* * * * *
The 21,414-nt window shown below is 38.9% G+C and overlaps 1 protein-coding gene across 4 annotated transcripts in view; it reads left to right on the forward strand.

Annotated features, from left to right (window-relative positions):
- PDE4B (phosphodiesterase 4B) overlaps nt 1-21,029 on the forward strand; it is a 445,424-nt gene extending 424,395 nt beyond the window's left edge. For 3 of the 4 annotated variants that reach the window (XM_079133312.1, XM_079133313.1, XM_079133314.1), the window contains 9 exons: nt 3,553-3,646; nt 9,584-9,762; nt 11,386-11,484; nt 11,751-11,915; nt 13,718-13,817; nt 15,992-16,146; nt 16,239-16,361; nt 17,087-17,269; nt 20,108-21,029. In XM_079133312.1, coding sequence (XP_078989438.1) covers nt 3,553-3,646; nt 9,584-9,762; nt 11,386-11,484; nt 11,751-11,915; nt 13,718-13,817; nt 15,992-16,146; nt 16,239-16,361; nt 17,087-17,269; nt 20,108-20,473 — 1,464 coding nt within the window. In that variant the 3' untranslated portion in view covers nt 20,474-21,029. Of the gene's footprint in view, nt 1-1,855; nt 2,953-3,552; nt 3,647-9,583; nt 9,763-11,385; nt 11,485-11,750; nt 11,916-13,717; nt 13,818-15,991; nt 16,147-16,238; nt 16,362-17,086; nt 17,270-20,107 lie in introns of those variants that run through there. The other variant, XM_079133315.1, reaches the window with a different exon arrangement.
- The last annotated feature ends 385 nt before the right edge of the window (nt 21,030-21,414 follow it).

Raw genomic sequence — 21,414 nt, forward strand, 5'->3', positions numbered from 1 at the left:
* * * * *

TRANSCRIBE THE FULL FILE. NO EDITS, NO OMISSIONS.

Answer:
The 21,414-nt window shown below is 38.9% G+C and overlaps 1 protein-coding gene across 4 annotated transcripts in view; it reads left to right on the forward strand.

Annotated features, from left to right (window-relative positions):
- PDE4B (phosphodiesterase 4B) overlaps nt 1-21,029 on the forward strand; it is a 445,424-nt gene extending 424,395 nt beyond the window's left edge. For 3 of the 4 annotated variants that reach the window (XM_079133312.1, XM_079133313.1, XM_079133314.1), the window contains 9 exons: nt 3,553-3,646; nt 9,584-9,762; nt 11,386-11,484; nt 11,751-11,915; nt 13,718-13,817; nt 15,992-16,146; nt 16,239-16,361; nt 17,087-17,269; nt 20,108-21,029. In XM_079133312.1, coding sequence (XP_078989438.1) covers nt 3,553-3,646; nt 9,584-9,762; nt 11,386-11,484; nt 11,751-11,915; nt 13,718-13,817; nt 15,992-16,146; nt 16,239-16,361; nt 17,087-17,269; nt 20,108-20,473 — 1,464 coding nt within the window. In that variant the 3' untranslated portion in view covers nt 20,474-21,029. Of the gene's footprint in view, nt 1-1,855; nt 2,953-3,552; nt 3,647-9,583; nt 9,763-11,385; nt 11,485-11,750; nt 11,916-13,717; nt 13,818-15,991; nt 16,147-16,238; nt 16,362-17,086; nt 17,270-20,107 lie in introns of those variants that run through there. The other variant, XM_079133315.1, reaches the window with a different exon arrangement.
- The last annotated feature ends 385 nt before the right edge of the window (nt 21,030-21,414 follow it).

Raw genomic sequence — 21,414 nt, forward strand, 5'->3', positions numbered from 1 at the left: